Spartans Stopping Cancer


WLNS – Melanoma. It’s the deadliest form of cancer. It can start out virtually microscopic on your skin– but quickly spread through-out your body.

“For some people melanoma at this point is a death sentence”.

Certified physician Sara Wilchowski with forefront dermatology knows exactly how *serious* melanoma is.

She sees patients battling it every week.

“I’ve had patients who’ve had melanoma on their skin and have had metastasis to their spinal cords, to their brains, to their liver and to their lungs. so if we can stop that spread ahead of time, we’re saving lives,” forefront dermatology certified physician Sara Wilchowski said.

That’s exactly what a team of Spartan scientists is doing. They’ve created a chemical compound with goals of turning it into a treatment drug.

“These compounds aren’t on earth, we invent them, we create them,” MSU Pharmacology and Toxicology Chair Professor Rick Neubig said.

If successful, their efforts could *stop* deadly melanoma in its tracks with a little pill.

“To prevent it from spreading or when someone gets surgery to eliminate the melanoma to make sure there are no other melanoma cells remaining”.

Professor Neubig and his team worked on a compound for more than a decade, and now their research is paying off, as a possible treatment is being tested on animals. While he says this possible drug is still years away from FDA approval, as cases of melanoma grow, he says the need for this drug is dire.

“Incidents of melanoma has increased about 50 percent, primarily in young women actually”.

In fact, according to Dr. Wilchowski, among all Americans, 1 in 57 people are diagnosed with melanoma every year.

As someone who sees the dangers of melanoma first hand, Wilchowski says if this drug makes it through the long approval road ahead, it would change everything.

“So if we can stop that spread ahead of time, we’re saving lives”.

While one Spartan professor is making process by using chemical compounds to end melanoma, another is using old drugs for new uses, to fight childhood cancer.

In her short 9 months on earth, baby Delilah has already battled a deadly form of cancer. She was diagnosed with neuroblastoma when she was just 4 months old.

“I was just freaked out and going why is, why is this happening, what’s going on, how am i going to make it through this?” Mother of Delilah Leni Steiner-Zehender said.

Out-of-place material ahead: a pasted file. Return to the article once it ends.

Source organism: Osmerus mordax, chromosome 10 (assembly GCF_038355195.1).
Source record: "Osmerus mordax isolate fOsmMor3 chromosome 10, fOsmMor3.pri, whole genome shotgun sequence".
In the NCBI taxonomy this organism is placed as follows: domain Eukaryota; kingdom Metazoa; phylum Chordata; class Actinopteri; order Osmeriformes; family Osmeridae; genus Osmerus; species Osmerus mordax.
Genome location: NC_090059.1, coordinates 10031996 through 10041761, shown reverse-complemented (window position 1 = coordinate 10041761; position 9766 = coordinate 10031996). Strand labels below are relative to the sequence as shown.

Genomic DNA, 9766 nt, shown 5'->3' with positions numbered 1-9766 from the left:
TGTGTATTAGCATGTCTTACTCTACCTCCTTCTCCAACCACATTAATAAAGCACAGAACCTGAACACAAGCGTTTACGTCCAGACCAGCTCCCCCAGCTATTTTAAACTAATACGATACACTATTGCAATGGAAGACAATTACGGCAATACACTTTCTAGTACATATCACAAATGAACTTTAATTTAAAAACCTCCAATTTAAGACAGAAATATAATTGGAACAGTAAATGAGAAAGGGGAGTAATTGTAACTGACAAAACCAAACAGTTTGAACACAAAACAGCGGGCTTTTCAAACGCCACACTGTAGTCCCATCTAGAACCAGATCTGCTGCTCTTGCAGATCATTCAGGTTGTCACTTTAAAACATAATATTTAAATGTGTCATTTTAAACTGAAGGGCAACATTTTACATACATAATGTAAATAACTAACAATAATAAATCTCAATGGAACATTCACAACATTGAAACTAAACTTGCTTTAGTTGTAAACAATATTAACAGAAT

Steiner-Zehender took her baby in for a check-up, and her world was turned upside down.

“Halloween will forever be the day that our lives changed”.

The doctor noticed Delilah had a bloated stomach and sent her to sparrow for testing. There they found her liver was seven times larger than normal. Steiner-Zehender soon became just one of many parents, faced with a devastating diagnosis for their child.

But there is hope, and it’s coming out of MSU.

“If we had two drugs giving like a double punch to the cancer maybe we can create some synergism so that it will knock out the cancer even more than with one single drug,” MSU Pediatrics Research Associate Chair Professor Andre Bachmann said.

Its stories like Delilah’s, that made Dr. Andre Bachmann commit his life to finding a new drug for neuroblastoma, and he did it by combining two existing FDA approved drugs.

“It saves time and money”.

The drug has already saved lives through testing, and is just a few years away from being available to hospitals, since one part of the drug is already being used to treat the cancer.

The drug lowers the chance of reoccurrence of the cancer down the road and attacks the tumors that cause the cancer.

“Why wait for the relapse, can we do something to prevent it from coming back”.

For Delilah, she has been in remission the past few months, and has a hopeful outlook for the future.

“If its continuing to shrink, or completely gone at that point, they will release her to go back to daycare,” Steiner-Zehender said.

But Delilah’s story isn’t everyone’s, which is why Bachmann is continuing to perfect the drug and make it more accessible to families across the country.

Copyright 2022 Nexstar Media Inc. All rights reserved. This material may not be published, broadcast, rewritten, or redistributed.